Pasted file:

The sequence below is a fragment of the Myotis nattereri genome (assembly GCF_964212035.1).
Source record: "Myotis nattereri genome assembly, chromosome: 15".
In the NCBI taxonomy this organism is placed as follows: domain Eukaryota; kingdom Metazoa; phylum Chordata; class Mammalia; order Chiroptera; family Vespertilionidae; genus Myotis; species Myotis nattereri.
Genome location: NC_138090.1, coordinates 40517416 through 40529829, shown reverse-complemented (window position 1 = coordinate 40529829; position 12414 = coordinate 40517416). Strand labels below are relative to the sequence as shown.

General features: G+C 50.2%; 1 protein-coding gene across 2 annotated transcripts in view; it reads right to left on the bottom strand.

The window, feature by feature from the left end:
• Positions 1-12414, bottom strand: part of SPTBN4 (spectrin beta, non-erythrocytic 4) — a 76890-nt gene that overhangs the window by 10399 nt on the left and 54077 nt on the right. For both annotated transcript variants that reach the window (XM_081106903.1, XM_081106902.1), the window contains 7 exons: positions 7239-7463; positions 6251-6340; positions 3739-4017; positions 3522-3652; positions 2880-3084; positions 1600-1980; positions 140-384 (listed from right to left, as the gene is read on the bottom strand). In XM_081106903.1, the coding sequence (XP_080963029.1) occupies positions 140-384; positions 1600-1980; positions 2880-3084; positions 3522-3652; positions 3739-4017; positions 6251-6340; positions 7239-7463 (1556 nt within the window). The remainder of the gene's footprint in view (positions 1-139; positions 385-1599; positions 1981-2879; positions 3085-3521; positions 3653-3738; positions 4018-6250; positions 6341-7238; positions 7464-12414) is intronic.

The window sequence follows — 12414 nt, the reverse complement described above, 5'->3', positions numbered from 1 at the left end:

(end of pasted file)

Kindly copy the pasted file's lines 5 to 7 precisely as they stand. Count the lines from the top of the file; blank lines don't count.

General features: G+C 50.2%; 1 protein-coding gene across 2 annotated transcripts in view; it reads right to left on the bottom strand.

The window, feature by feature from the left end:
• Positions 1-12414, bottom strand: part of SPTBN4 (spectrin beta, non-erythrocytic 4) — a 76890-nt gene that overhangs the window by 10399 nt on the left and 54077 nt on the right. For both annotated transcript variants that reach the window (XM_081106903.1, XM_081106902.1), the window contains 7 exons: positions 7239-7463; positions 6251-6340; positions 3739-4017; positions 3522-3652; positions 2880-3084; positions 1600-1980; positions 140-384 (listed from right to left, as the gene is read on the bottom strand). In XM_081106903.1, the coding sequence (XP_080963029.1) occupies positions 140-384; positions 1600-1980; positions 2880-3084; positions 3522-3652; positions 3739-4017; positions 6251-6340; positions 7239-7463 (1556 nt within the window). The remainder of the gene's footprint in view (positions 1-139; positions 385-1599; positions 1981-2879; positions 3085-3521; positions 3653-3738; positions 4018-6250; positions 6341-7238; positions 7464-12414) is intronic.